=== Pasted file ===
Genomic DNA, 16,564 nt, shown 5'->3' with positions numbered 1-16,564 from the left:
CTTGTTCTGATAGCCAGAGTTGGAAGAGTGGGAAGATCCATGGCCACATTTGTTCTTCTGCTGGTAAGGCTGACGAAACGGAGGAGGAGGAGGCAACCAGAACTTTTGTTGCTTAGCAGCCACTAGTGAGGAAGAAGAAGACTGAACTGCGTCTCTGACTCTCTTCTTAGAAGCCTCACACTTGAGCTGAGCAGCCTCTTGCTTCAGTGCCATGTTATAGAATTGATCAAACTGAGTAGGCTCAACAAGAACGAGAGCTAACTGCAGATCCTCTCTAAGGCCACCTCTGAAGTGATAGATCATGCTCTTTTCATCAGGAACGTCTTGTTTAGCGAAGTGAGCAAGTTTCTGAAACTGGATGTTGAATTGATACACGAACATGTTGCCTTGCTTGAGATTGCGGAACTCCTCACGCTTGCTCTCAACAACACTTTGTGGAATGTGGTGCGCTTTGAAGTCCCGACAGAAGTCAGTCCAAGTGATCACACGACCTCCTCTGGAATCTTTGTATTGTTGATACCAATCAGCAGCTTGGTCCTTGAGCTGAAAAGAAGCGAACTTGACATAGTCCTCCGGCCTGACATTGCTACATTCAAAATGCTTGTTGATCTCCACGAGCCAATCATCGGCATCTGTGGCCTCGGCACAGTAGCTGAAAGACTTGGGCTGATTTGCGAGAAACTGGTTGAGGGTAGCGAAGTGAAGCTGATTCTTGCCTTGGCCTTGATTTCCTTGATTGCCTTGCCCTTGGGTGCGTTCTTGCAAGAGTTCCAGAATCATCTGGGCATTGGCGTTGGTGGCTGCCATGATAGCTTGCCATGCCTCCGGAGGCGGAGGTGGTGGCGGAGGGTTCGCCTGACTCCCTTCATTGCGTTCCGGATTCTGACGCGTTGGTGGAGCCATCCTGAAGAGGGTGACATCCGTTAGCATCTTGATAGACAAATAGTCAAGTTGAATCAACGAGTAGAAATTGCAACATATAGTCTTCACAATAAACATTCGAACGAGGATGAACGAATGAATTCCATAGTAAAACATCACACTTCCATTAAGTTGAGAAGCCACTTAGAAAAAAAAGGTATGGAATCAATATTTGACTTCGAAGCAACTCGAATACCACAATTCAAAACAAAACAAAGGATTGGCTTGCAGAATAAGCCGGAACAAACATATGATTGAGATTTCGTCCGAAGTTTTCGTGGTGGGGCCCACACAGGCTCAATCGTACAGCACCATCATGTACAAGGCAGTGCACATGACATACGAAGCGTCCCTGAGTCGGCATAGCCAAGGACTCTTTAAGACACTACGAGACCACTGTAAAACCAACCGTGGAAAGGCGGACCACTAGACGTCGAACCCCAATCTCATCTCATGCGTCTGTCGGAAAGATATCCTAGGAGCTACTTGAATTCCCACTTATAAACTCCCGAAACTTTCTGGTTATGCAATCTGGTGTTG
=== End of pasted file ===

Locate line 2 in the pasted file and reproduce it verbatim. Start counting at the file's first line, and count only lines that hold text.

CTTGTTCTGATAGCCAGAGTTGGAAGAGTGGGAAGATCCATGGCCACATTTGTTCTTCTGCTGGTAAGGCTGACGAAACGGAGGAGGAGGAGGCAACCAGAACTTTTGTTGCTTAGCAGCCACTAGTGAGGAAGAAGAAGACTGAACTGCGTCTCTGACTCTCTTCTTAGAAGCCTCACACTTGAGCTGAGCAGCCTCTTGCTTCAGTGCCATGTTATAGAATTGATCAAACTGAGTAGGCTCAACAAGAACGAGAGCTAACTGCAGATCCTCTCTAAGGCCACCTCTGAAGTGATAGATCATGCTCTTTTCATCAGGAACGTCTTGTTTAGCGAAGTGAGCAAGTTTCTGAAACTGGATGTTGAATTGATACACGAACATGTTGCCTTGCTTGAGATTGCGGAACTCCTCACGCTTGCTCTCAACAACACTTTGTGGAATGTGGTGCGCTTTGAAGTCCCGACAGAAGTCAGTCCAAGTGATCACACGACCTCCTCTGGAATCTTTGTATTGTTGATACCAATCAGCAGCTTGGTCCTTGAGCTGAAAAGAAGCGAACTTGACATAGTCCTCCGGCCTGACATTGCTACATTCAAAATGCTTGTTGATCTCCACGAGCCAATCATCGGCATCTGTGGCCTCGGCACAGTAGCTGAAAGACTTGGGCTGATTTGCGAGAAACTGGTTGAGGGTAGCGAAGTGAAGCTGATTCTTGCCTTGGCCTTGATTTCCTTGATTGCCTTGCCCTTGGGTGCGTTCTTGCAAGAGTTCCAGAATCATCTGGGCATTGGCGTTGGTGGCTGCCATGATAGCTTGCCATGCCTCCGGAGGCGGAGGTGGTGGCGGAGGGTTCGCCTGACTCCCTTCATTGCGTTCCGGATTCTGACGCGTTGGTGGAGCCATCCTGAAGAGGGTGACATCCGTTAGCATCTTGATAGACAAATAGTCAAGTTGAATCAACGAGTAGAAATTGCAACATATAGTCTTCACAATAAACATTCGAACGAGGATGAACGAATGAATTCCATAGTAAAACATCACACTTCCATTAAGTTGAGAAGCCACTTAGAAAAAAAAGGTATGGAATCAATATTTGACTTCGAAGCAACTCGAATACCACAATTCAAAACAAAACAAAGGATTGGCTTGCAGAATAAGCCGGAACAAACATATGATTGAGATTTCGTCCGAAGTTTTCGTGGTGGGGCCCACACAGGCTCAATCGTACAGCACCATCATGTACAAGGCAGTGCACATGACATACGAAGCGTCCCTGAGTCGGCATAGCCAAGGACTCTTTAAGACACTACGAGACCACTGTAAAACCAACCGTGGAAAGGCGGACCACTAGACGTCGAACCCCAATCTCATCTCATGCGTCTGTCGGAAAGATATCCTAGGAGCTACTTGAATTCCCACTTATAAACTCCCGAAACTTTCTGGTTATGCAATCTGGTGTTG